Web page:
Consider the case of Alex, who had been promoted to a management position at a software company. In his new role, Alex was responsible for delegating tasks and monitoring his team’s sales performance. Within the first two weeks of assuming his new position, one of the top sales reps on the team turned in her resignation, announcing her decision to go back to school to pursue a master’s degree in a different industry.
Alex’s rational mind told him that this team member’s decision was based on her own career goals — and had nothing to do with him. The two of them got along well, and Alex knew that she had been applying to various master’s programs months ago. Yet a nagging thought threatened to drag him down: “People close to me always leave me.”
He ignored it, and attended to business as usual. All was well. (At least Alex thought so.)
Six months later, another team member left. This time, Alex didn’t handle it very well. He launched a mental diatribe (“Nobody is loyal anymore,” “Other managers have long-tenured teams, but not me …” and, again, “People close to me always leave me”) that landed him in a funk.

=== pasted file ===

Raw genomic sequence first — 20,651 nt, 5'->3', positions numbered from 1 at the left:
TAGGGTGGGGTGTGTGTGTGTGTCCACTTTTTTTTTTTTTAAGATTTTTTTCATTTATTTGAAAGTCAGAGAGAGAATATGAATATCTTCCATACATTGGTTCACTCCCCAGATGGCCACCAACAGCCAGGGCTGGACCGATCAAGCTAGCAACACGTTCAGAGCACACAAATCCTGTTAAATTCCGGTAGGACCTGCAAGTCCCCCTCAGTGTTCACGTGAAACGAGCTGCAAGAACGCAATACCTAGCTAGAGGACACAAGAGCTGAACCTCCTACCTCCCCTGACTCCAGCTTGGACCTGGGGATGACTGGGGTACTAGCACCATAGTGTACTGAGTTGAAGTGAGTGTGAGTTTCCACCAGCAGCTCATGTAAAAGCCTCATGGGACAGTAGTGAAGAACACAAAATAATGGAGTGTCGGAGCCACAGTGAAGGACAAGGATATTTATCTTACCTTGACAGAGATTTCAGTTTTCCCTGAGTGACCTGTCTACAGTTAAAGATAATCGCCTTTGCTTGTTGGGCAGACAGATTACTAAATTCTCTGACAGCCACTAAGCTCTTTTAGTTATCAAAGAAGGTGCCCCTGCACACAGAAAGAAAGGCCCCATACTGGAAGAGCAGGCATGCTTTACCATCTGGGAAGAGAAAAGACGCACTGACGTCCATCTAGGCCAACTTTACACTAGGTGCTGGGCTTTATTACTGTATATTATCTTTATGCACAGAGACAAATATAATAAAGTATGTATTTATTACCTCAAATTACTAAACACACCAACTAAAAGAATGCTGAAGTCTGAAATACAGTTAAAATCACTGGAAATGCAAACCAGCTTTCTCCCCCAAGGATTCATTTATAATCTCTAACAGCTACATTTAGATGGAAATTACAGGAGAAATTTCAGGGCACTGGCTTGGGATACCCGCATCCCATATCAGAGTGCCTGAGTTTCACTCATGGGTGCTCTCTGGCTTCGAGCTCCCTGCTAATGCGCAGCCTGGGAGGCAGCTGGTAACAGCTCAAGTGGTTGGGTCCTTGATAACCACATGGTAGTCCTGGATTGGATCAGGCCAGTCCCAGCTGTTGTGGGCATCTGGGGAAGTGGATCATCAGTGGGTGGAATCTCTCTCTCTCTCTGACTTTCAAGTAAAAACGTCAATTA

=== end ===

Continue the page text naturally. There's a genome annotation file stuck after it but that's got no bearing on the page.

Assuming that his leadership skills were lacking — and fearing for his future — Alex reached out for executive coaching services. We addressed his management style, self-confidence, work-life balance — and then, one day, Alex mentioned that his dad had walked out on the family when he was five years old. He didn’t want to discuss it — “That man is not part of my life,” Alex emphatically said.
The problem was, “that man” had, in fact, become a significant part of Alex’s life through an emotionally charged thought that Alex did not want to address. Instead, it became mental clutter. Once we had an honest conversation about this emotional scar — so deeply rooted in his childhood yet so deeply buried in his mind — Alex felt a huge sense of relief.
With the weight lifted and the emotional residue gone, Alex’s demeanor, confidence and performance improved. Within months, he was leading more powerfully and with greater impact.
5 Strategies to Manage Mental Clutter
Most of us feel confident managing a three-ring circus in our minds. But rarely are there only three rings competing for our mental focus.
When too many things are going on in our heads at one time — whether the thoughts are conscious or not — it can impact our lives in myriad ways.